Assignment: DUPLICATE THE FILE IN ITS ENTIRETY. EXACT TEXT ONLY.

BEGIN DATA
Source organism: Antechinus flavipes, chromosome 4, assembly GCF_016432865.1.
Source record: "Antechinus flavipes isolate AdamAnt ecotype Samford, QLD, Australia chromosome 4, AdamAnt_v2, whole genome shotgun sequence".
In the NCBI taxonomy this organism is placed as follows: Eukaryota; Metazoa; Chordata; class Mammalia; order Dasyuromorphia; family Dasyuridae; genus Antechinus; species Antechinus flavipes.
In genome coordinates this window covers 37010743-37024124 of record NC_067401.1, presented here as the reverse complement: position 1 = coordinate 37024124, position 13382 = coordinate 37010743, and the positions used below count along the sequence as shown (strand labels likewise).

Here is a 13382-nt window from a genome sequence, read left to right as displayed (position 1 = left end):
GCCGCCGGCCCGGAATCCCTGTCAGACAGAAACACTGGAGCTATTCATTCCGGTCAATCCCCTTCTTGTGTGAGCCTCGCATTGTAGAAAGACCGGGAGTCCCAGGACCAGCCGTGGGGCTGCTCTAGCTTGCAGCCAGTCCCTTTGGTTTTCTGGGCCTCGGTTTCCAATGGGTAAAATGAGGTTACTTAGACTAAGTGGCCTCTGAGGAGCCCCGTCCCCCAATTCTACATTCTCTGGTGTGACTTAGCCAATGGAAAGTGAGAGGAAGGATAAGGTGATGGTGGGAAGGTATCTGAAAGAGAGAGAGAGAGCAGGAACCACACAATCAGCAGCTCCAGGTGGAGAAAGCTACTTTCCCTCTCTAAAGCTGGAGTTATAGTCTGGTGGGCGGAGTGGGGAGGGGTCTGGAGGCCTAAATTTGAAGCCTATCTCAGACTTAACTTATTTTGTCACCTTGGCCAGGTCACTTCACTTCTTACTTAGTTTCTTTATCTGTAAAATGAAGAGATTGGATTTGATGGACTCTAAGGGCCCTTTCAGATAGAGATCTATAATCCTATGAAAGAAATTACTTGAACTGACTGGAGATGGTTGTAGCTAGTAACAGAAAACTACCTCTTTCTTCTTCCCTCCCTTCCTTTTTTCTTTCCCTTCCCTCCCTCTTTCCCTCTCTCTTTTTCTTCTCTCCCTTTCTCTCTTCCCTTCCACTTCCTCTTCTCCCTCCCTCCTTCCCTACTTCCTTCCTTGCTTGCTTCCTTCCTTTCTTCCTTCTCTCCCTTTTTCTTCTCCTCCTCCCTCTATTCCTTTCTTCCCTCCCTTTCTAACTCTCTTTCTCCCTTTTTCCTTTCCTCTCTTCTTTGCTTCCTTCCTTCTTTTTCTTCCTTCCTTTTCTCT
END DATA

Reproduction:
Source organism: Antechinus flavipes, chromosome 4, assembly GCF_016432865.1.
Source record: "Antechinus flavipes isolate AdamAnt ecotype Samford, QLD, Australia chromosome 4, AdamAnt_v2, whole genome shotgun sequence".
In the NCBI taxonomy this organism is placed as follows: Eukaryota; Metazoa; Chordata; class Mammalia; order Dasyuromorphia; family Dasyuridae; genus Antechinus; species Antechinus flavipes.
In genome coordinates this window covers 37010743-37024124 of record NC_067401.1, presented here as the reverse complement: position 1 = coordinate 37024124, position 13382 = coordinate 37010743, and the positions used below count along the sequence as shown (strand labels likewise).

Here is a 13382-nt window from a genome sequence, read left to right as displayed (position 1 = left end):
GCCGCCGGCCCGGAATCCCTGTCAGACAGAAACACTGGAGCTATTCATTCCGGTCAATCCCCTTCTTGTGTGAGCCTCGCATTGTAGAAAGACCGGGAGTCCCAGGACCAGCCGTGGGGCTGCTCTAGCTTGCAGCCAGTCCCTTTGGTTTTCTGGGCCTCGGTTTCCAATGGGTAAAATGAGGTTACTTAGACTAAGTGGCCTCTGAGGAGCCCCGTCCCCCAATTCTACATTCTCTGGTGTGACTTAGCCAATGGAAAGTGAGAGGAAGGATAAGGTGATGGTGGGAAGGTATCTGAAAGAGAGAGAGAGAGCAGGAACCACACAATCAGCAGCTCCAGGTGGAGAAAGCTACTTTCCCTCTCTAAAGCTGGAGTTATAGTCTGGTGGGCGGAGTGGGGAGGGGTCTGGAGGCCTAAATTTGAAGCCTATCTCAGACTTAACTTATTTTGTCACCTTGGCCAGGTCACTTCACTTCTTACTTAGTTTCTTTATCTGTAAAATGAAGAGATTGGATTTGATGGACTCTAAGGGCCCTTTCAGATAGAGATCTATAATCCTATGAAAGAAATTACTTGAACTGACTGGAGATGGTTGTAGCTAGTAACAGAAAACTACCTCTTTCTTCTTCCCTCCCTTCCTTTTTTCTTTCCCTTCCCTCCCTCTTTCCCTCTCTCTTTTTCTTCTCTCCCTTTCTCTCTTCCCTTCCACTTCCTCTTCTCCCTCCCTCCTTCCCTACTTCCTTCCTTGCTTGCTTCCTTCCTTTCTTCCTTCTCTCCCTTTTTCTTCTCCTCCTCCCTCTATTCCTTTCTTCCCTCCCTTTCTAACTCTCTTTCTCCCTTTTTCCTTTCCTCTCTTCTTTGCTTCCTTCCTTCTTTTTCTTCCTTCCTTTTCTCT